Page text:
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Wells Fargo Bank, et al. v. Donnie Mayes

March 15, 2012

WELLS FARGO BANK, ET AL.
v.
DONNIE MAYES, ET AL.



The opinion of the court was delivered by: Honorable Margaret M. Morrow Anel Huerta N/a

CIVIL MINUTES - GENERAL

Present: The Honorable MARGARET M. MORROW ANEL HUERTA N/A

Deputy Clerk Court Reporter

Attorneys Present for Plaintiffs: Attorneys Present for Defendants:

N/A N/A

Proceedings: Order Remanding Action to Los Angeles Superior Court for Lack of Subject Matter Jurisdiction; Declining to Evaluate Defendants' Ex Parte Application[6]

I. FACTUAL BACKGROUND

Plaintiff Wells Fargo Bank, NA, successor by merger to Wells Fargo Bank Southwest, NA formerly known as Wachovia Mortgage, FSB, formerly known as World Savings Bank, FSB ("Wells Fargo") filed this unlawful detainer action in Los Angeles Superior Court against defendants Donnie

R. Mayes, Donnie R. Mayes as trustee of the Donnie R. Mayes Living Trust (collectively, "Mayes"), and certain fictitious defendants on October 18, 2011.*fn1 Mayes is allegedly the former owner of real property located at 19355 Pacific Oaks Place, Rowland Heights, Los Angeles County, California 91748 ("the property").*fn2 On December 23, 2005, Mayes, as trustee, executed a deed of trust on the property as security for a promissory note.*fn3 Mayes allegedly defaulted on the note, and the trustee under the deed of trust filed a notice of default and election to sell the property.*fn4 In October, 2011, the property was allegedly sold to Wells Fargo at a foreclosure sale.*fn5 A trustee's deed reflecting the sale to Wells Fargo was recorded in Los Angeles County on October 6, 2011.*fn6
On October 6, 2011, Wells Fargo allegedly served a notice to quit on Mayes, which required him to vacate the property within three days.*fn7 Its complaint alleges that, although more than three days had elapsed, Mayes continues in possession of the property without Wells Fargo's permission or consent.*fn8 Wells Fargo seeks possession of the property as well as damages in the amount of $100 per day (the allegedly reasonable daily rental value) for each day from October 10, 2011 until Mayes relinquishes the property. It also seeks costs of suit.*fn9
Mayes filed a notice of removal on February 17, 2012, invoking the court's federal question and diversity jurisdiction.*fn10 On March 12, 2012, he filed a motion captioned "Emergency Ec Parte Application to Turnover Property (I) to Enforce the Federal Removal; (II) for an Order to Show Cause."*fn11 In the motion, Mayes states that on March 7, 2012, he was locked out of his house. He appears to argue that his eviction was improper because he had removed the unlawful detainer action to federal court.*fn12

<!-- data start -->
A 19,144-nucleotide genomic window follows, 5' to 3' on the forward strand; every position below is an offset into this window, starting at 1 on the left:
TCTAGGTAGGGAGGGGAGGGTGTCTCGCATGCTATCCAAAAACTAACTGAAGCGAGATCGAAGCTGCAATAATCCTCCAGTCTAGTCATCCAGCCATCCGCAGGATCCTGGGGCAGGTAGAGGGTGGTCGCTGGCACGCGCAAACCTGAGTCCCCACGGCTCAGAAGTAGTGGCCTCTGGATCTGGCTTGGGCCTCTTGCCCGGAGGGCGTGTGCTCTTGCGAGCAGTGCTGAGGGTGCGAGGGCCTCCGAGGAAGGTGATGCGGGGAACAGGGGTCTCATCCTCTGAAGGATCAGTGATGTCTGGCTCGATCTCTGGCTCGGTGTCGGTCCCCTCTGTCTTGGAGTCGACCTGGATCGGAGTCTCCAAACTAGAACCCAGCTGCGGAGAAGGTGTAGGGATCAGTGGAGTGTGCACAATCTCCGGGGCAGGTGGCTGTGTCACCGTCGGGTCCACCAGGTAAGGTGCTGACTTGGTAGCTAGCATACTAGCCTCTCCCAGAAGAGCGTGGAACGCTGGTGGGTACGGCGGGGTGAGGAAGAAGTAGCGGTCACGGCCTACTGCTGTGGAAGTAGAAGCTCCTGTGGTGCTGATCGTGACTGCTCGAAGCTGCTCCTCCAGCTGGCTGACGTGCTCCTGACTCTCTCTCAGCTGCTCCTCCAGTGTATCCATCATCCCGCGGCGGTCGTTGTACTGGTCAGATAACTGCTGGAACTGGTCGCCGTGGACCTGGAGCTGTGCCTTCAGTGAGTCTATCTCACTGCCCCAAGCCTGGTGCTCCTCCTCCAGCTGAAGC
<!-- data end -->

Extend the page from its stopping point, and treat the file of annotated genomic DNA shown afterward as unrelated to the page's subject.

II. DISCUSSION

"A district court has an independent obligation to examine whether removal jurisdiction exists before deciding any issue on the merits." Thiara v. Kiernan, No. C06-03503 MJJ, 2006 WL 3065568, *2 (N.D. Cal. Oct. 25, 2006); see also United Investors Life Ins. Co. v. Waddell & Reed, , 360 F.3d 960, 966 (9th Cir. 2004) ("[A] district court's duty to establish subject matter jurisdiction is not contingent upon the parties' arguments," citing Mitchell v. Maurer, 293 U.S. 237, 244 (1934)); see also Attorneys Trust v. Videotape Computer Products, Inc., 93 F.3d 593, 594-95 (9th Cir. 1996) (lack of subject matter jurisdiction may be raised at any time by either party or by the court sua sponte).

When a case has been removed, the court may remand for lack of subject matter jurisdiction at any time before final judgment. See 28 U.S.C. § 1447(c) ("If at any time before final judgment it appears that the district court lacks subject matter jurisdiction, the case shall be remanded"). The court may -- indeed must -- remand an action sua sponte if it determines that it lacks subject matter jurisdiction. See Kelton Arms Condominium Owners Ass'n v. Homestead Ins. Co., 346 F.3d 1190, 1192 (9th Cir. 2003) ("[W]e have held that the district court must remand if it lacks jurisdiction," Sparta Surgical Corp. v. Nat'l Ass'n Sec. Dealers, Inc., 159 F.3d ...


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